Patients with EGFR-mutant non-small-cell lung cancer (NSCLC) have significantly benefited from the use of EGFR tyrosine kinase inhibitors (TKIs). However, long-term efficacy of these therapies is limited due to de novo resistance (~30%) as well as acquired resistance. Epithelial–mesenchymal transition transcription factors (EMT-TFs), have been identified as drivers of EMT-mediated resistance to EGFR TKIs, however, strategies to target EMT-TFs are lacking. As the third generation EGFR TKI, osimertinib, has now been adopted in the first-line setting, the frequency of T790M mutations will significantly decrease in the acquired resistance setting. Previously less common mechanisms of acquired resistance to first generation EGFR TKIs including EMT are now being observed at an increased frequency after osimertinib. Importantly, there are no other FDA approved targeted therapies after progression on osimertinib. Here, we investigated a novel strategy to overcome EGFR TKI resistance through targeting the EMT-TF, TWIST1, in EGFR-mutant NSCLC. We demonstrated that genetic silencing of TWIST1 or treatment with the TWIST1 inhibitor, harmine, resulted in growth inhibition and apoptosis in EGFR-mutant NSCLC. TWIST1 overexpression resulted in erlotinib and osimertinib resistance in EGFR-mutant NSCLC cells. Conversely, genetic and pharmacological inhibition of TWIST1 in EGFR TKI-resistant EGFR-mutant cells increased sensitivity to EGFR TKIs. TWIST1-mediated EGFR TKI resistance was due in part to TWIST1 suppression of transcription of the pro-apoptotic BH3-only gene, BCL2L11 (BIM), by directly binding to BCL2L11 intronic regions and promoter. As such, pan-BCL2 inhibitor treatment overcame TWIST1-mediated EGFR TKI resistance and were more effective in the setting of TWIST1 overexpression. Finally, in a mouse model of autochthonous EGFR-mutant lung cancer, Twist1 overexpression resulted in erlotinib resistance and suppression of erlotinib-induced apoptosis. These studies establish TWIST1 as a driver of resistance to EGFR TKIs and provide rationale for use of TWIST1 inhibitors or BCL2 inhibitors as means to overcome EMT-mediated resistance to EGFR TKIs.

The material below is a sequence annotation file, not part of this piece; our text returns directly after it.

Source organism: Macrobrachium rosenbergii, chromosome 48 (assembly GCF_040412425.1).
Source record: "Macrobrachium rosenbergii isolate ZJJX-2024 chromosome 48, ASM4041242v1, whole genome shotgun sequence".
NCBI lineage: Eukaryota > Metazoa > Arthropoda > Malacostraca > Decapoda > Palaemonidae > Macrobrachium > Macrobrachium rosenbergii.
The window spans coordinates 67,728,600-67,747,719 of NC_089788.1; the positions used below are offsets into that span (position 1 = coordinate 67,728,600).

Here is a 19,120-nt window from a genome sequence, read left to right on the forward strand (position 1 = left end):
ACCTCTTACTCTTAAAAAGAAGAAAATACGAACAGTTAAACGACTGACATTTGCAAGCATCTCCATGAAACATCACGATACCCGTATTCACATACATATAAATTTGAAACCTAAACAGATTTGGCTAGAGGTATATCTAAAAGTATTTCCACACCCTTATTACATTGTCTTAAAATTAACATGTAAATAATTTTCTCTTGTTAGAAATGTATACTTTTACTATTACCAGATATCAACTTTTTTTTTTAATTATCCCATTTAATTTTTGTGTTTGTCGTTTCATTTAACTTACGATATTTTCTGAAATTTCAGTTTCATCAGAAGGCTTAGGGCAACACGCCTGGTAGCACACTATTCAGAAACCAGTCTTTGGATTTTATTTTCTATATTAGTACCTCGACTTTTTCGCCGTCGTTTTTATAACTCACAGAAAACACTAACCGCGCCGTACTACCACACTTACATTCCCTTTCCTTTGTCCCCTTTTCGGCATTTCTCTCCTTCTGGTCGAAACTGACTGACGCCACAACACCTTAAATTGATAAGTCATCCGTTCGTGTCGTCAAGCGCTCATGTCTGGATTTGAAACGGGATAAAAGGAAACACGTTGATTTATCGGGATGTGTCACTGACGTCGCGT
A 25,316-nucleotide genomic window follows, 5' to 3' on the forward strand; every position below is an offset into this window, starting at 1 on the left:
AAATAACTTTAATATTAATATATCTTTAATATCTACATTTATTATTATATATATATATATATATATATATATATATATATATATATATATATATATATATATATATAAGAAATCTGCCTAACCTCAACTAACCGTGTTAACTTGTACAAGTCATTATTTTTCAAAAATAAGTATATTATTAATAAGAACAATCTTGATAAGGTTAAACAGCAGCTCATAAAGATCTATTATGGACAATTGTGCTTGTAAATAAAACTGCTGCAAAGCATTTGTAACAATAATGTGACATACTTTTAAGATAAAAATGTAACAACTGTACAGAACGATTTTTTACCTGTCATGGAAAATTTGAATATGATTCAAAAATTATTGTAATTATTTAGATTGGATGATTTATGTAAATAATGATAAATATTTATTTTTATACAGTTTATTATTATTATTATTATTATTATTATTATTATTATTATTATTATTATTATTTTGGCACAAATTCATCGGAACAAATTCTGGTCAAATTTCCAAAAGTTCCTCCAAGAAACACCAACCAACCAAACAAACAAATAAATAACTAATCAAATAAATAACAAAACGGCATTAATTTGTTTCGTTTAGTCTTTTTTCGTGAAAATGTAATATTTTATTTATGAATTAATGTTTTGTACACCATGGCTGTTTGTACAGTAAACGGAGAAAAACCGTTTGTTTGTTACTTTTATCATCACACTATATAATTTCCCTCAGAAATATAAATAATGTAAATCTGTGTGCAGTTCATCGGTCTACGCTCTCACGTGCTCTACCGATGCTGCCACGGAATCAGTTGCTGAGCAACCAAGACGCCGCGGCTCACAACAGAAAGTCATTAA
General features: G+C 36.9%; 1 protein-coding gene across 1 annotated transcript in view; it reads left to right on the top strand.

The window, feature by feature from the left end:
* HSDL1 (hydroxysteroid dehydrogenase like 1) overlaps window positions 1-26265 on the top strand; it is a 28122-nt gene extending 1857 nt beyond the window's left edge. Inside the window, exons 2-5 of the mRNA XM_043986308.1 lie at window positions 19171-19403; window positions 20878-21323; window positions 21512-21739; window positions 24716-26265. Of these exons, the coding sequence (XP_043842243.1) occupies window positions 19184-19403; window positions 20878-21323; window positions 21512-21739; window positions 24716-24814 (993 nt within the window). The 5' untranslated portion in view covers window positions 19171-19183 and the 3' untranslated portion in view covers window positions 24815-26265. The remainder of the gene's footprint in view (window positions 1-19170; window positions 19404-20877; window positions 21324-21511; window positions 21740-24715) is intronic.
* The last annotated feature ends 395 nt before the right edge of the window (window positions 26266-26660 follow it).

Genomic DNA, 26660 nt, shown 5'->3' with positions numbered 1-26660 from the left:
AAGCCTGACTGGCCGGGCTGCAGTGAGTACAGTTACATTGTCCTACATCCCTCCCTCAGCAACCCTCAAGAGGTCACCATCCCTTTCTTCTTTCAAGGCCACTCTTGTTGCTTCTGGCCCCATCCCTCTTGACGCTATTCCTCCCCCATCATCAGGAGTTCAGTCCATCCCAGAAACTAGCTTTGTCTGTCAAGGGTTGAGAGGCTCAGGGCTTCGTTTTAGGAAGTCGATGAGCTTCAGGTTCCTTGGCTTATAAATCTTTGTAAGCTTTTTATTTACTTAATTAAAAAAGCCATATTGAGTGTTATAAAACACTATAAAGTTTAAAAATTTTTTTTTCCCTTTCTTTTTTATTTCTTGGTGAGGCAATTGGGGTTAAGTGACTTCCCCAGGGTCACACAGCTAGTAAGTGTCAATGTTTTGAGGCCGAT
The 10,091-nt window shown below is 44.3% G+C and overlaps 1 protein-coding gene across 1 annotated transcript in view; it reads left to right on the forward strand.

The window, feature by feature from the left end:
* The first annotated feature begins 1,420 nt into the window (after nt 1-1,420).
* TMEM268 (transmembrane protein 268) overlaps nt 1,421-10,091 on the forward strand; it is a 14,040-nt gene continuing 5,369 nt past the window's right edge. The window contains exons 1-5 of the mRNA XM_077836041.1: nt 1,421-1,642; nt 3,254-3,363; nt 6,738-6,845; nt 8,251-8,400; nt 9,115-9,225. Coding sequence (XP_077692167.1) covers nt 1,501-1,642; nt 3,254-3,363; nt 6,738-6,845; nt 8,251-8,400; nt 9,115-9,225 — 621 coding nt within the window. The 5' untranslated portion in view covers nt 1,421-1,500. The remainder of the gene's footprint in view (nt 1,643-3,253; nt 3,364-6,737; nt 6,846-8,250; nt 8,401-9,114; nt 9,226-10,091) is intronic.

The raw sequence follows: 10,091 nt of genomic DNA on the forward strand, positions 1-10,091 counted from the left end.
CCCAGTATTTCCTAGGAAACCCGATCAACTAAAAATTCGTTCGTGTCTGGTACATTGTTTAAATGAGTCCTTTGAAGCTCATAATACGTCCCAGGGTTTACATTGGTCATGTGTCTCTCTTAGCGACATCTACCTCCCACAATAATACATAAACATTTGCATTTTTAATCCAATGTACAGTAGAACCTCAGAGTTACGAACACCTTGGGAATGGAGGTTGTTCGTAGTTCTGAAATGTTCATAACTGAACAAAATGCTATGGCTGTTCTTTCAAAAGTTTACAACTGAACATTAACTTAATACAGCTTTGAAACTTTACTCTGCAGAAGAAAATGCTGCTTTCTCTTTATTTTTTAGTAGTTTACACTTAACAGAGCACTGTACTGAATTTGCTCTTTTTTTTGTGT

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This work was supported by the following funding sources: HW has received research funding from the Uniting Against Lung Cancer Foundation. TFB was supported for this project from a V Foundation Scholar Award, American Lung Association Award (LCD 257864), Sidney Kimmel Foundation (SKF-15-099) and a Doris Duke Charitable Foundation Clinical Scientist Award (2015097), a Pittsburgh LUNG SPORE CDA P50CA090440 and generous support from the We Wish Foundation. This project used the Hillman Cancer Center Animal, Flow Cytometry and Biostatistics Facilities that are supported in part by award P30CA047904. ZAY has received research funding for this project from the Howard Hughes Medical Institute Medical Fellowship, T32GM008421-22 and a 1F30CA213765-01. PTT has received research funding for this project from the Nesbitt Family; Movember-Prostate Cancer Foundation; Uniting Against Lung Cancer Foundation; American Lung Association (LCD-339465); Commonwealth Foundation; Sidney Kimmel Foundation (SKF-13-021); ACS (122688-RSG-12-196-01-TBG); DoD (W81XWH-13-1-0182); NIH/NCI (R01CA166348). We Laura Stabile, PhD, James G. Herman, MD, and Frank P. Vendetti PhD at the University of Pittsburgh for the discussion, advice regarding experimental design and supply of reagents when applicable. In addition, we would like to acknowledge the helpful discussion and comments provided by the Burns, Rudin, and Tran laboratory members.
Conflict of interest
The authors declare that they have no conflict of interest.
These authors contributed equally: Zachary A. Yochum, Jessica Cades and Hailun Wang.
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Yochum, Z.A., Cades, J., Wang, H. et al. Targeting the EMT transcription factor TWIST1 overcomes resistance to EGFR inhibitors in EGFR-mutant non-small-cell lung cancer. Oncogene 38, 656–670 (2019). https://doi.org/10.1038/s41388-018-0482-y
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